Hello everybody, Ocean Conservationist Nina here with an update about an exciting and busy six weeks in the Southern Ocean.
How did that happen?! So, ORCA had been invited to take part in a distance sampling project in conjunction with Hurtigruten, the British Antarctic Survey and the South Georgia and South Sandwich Islands government to identify cetacean hotspots. ORCA’s expertise in spotting, identifying and recording cetacean species was needed so that a better understanding about these amazing animals in this equally amazing region.
And so it was that over Christmas, I travelled to Punta Arenas, Chile, and boarded MS Fram before setting sail on the adventure of a lifetime. For the next six weeks, I was on board as the Ocean Conservationist, and during that time, ORCA’s job was to survey the Southern Ocean in search of whales, dolphins and porpoises around the Falkland Islands, South Georgia and the Antarctic peninsula.
The data collected through distance sampling surveys will be used to create conservation guidance for specific areas and will shed light on cetacean population dynamics, behaviour and abundance in this little-studied region. The guidance will then be used to implement mitigation strategies to reduce ship-strike events occurring around these areas.
Distance sampling takes place from a raised platform, usually the bridge of a vessel and requires three surveyors. Two people keep a keen lookout on each bridge wing while the third surveyor records the effort and sightings data. Each person rotates every thirty minutes to ensure everyone gets a break from the concentration needed to study the sea. If we spot something, the surveyor on either the port or starboard side immediately takes a reticle reading through their binoculars and an angle reading from the angle board, to ensure the animal is recorded in its original position. The recorder notes down the time and GPS location before inputting any sighting information.
When I was not collecting data from the Frams’s bridge, I was out on deck watch... in the (very) cold! I had some truly breathtaking moments while on board and was lucky enough to expand my whale and dolphin repertoire, including spotting some ‘firsts’, which I was incredibly excited about. During my wildlife watches out on the bow, I managed to spot sei whales, fin whales, humpback whales, hourglass dolphins, Peale’s dolphins and Commerson’s dolphins, to name a few. It was especially heart-warming to share these encounters with avid wildlife watchers on board, who took such a keen interest in the marine wildlife around them and often joined me out on deck.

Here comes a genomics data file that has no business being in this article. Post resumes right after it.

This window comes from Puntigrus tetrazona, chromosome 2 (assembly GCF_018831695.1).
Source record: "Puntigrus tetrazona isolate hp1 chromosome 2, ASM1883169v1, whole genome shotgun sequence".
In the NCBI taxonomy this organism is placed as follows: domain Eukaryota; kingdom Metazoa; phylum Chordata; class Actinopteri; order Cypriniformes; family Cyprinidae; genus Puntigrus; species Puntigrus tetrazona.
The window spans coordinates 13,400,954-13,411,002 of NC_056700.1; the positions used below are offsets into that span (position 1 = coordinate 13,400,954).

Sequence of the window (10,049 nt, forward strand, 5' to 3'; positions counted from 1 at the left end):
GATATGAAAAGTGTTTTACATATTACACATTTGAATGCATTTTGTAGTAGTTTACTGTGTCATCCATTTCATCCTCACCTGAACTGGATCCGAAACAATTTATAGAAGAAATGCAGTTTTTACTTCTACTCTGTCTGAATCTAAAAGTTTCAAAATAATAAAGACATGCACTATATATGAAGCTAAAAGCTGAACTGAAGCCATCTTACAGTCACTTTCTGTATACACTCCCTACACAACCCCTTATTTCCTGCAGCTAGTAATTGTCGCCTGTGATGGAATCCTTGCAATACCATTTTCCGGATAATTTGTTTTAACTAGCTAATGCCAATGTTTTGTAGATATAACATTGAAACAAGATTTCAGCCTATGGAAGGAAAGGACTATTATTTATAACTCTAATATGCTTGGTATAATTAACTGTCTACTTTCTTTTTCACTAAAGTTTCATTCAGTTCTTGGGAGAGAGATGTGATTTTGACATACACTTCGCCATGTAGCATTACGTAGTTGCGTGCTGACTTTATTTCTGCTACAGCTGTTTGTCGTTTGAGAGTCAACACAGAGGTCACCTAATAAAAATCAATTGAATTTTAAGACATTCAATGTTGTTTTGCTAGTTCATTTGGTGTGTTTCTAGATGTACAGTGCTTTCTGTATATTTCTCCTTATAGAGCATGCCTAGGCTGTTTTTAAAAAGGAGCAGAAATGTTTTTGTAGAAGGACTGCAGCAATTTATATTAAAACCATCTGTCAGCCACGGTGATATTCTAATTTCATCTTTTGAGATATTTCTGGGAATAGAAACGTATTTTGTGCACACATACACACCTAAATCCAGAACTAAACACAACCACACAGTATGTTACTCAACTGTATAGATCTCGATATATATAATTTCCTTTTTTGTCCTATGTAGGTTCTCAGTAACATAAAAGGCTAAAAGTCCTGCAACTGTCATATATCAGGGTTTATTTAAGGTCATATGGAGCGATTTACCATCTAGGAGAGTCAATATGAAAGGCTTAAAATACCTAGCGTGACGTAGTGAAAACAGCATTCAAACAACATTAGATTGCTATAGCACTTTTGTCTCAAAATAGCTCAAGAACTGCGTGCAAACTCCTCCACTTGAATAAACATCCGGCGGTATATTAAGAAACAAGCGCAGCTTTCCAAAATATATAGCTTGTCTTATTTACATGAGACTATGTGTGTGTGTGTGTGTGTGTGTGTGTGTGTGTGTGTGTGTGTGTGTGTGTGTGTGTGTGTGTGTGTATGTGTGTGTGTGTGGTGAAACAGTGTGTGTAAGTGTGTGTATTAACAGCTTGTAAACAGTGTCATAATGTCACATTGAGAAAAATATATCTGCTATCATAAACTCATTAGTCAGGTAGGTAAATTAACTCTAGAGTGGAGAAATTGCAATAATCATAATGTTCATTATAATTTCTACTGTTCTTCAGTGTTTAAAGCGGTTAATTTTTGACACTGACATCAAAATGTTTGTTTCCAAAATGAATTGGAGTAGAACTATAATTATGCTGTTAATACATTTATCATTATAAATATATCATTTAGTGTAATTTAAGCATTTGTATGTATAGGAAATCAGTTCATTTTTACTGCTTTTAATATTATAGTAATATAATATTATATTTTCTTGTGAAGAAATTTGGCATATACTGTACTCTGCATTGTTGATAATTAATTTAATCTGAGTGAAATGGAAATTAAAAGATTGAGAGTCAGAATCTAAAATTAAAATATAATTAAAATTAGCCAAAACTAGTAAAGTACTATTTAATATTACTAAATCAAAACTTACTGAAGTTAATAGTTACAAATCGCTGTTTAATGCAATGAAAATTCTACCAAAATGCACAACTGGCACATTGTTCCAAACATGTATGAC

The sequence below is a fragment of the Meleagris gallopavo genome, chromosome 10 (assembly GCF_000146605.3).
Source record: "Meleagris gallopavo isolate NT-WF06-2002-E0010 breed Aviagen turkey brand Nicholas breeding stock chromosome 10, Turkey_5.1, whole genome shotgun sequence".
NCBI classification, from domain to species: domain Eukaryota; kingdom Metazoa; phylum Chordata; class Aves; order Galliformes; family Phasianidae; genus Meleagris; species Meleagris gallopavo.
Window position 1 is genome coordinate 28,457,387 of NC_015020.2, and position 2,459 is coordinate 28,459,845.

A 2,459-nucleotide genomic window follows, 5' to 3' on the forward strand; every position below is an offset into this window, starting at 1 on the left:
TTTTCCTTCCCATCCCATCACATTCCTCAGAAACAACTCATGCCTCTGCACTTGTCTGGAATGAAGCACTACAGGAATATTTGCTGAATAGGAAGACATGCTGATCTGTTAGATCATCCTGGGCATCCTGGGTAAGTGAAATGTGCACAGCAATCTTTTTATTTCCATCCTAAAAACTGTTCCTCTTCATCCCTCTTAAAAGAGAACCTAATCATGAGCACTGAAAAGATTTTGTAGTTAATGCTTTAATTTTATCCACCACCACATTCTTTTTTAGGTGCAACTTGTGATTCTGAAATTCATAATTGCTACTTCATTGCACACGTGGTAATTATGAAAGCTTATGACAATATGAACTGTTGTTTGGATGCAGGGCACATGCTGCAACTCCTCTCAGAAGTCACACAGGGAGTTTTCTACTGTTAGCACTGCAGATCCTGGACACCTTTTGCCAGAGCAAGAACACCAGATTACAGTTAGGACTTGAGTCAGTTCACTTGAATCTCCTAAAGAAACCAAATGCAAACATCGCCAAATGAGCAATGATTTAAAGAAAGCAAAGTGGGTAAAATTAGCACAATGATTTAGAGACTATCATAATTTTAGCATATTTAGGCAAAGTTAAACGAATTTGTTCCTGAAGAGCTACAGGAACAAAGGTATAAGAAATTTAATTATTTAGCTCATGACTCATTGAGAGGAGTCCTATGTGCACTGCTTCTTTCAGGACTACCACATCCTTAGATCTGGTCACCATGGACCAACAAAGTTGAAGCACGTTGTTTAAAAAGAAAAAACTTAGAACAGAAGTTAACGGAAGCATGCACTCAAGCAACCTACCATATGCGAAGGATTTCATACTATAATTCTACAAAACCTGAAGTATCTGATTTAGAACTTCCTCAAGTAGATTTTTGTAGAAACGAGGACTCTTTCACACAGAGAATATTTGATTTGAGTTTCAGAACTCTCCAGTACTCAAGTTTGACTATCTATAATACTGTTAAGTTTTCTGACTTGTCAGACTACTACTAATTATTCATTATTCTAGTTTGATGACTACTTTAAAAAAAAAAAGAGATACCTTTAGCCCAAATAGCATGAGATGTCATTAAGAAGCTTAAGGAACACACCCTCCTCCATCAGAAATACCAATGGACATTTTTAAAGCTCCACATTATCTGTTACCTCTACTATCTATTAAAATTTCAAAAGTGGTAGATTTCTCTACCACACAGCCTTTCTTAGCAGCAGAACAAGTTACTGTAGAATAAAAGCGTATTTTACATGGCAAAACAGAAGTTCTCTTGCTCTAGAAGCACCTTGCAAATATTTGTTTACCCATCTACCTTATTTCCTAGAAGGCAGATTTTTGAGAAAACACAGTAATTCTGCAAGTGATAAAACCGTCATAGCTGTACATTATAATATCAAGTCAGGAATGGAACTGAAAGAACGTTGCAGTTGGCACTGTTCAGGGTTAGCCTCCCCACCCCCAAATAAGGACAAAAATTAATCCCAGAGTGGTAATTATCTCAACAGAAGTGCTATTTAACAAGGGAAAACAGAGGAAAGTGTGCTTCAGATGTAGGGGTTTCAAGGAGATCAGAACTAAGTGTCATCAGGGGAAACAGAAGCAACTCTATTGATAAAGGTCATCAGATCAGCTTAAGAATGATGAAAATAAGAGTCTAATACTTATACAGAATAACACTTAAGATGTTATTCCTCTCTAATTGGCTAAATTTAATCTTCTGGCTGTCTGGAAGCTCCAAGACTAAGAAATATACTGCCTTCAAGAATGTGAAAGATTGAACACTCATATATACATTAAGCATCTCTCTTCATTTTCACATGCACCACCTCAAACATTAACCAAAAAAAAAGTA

One of my favourite encounters was early on in the first voyage. We’d left the Falkland Islands the previous evening and had a couple of sea days ahead before reaching South Georgia. I was up bright and early for my morning wildlife watch, but the weather had other plans. We had relatively thick fog, so visibility wasn’t great, but I persisted as I had a really good feeling… I was not disappointed! I was nearing the end of my deck watch as the fog continued to close in, and visibility was declining rapidly at this point, when all of a sudden, I spotted a dark shape quite close to the ship. I tried to follow it with my binoculars to get a positive ID, but it only flashed up once more before it descended into the mist. I managed to see a small dorsal fin, so noted it down as an unidentified cetacean. Just as I logged this sighting in the OceanWatchers app, I saw twelve long-finned pilot whales gliding stealthily through the water within 250m of the ship. I was absolutely gobsmacked as they seemed to swim past effortlessly and in slow motion. Their glossy black heads poked above the surface as they came up to breathe, and their chunky, curved dorsal fins were truly unmistakable. I was jumping up and down as these were my first ever pilot whales, and to my surprise, no one else was out on deck with me. There was something quite special about having this particular encounter all to myself.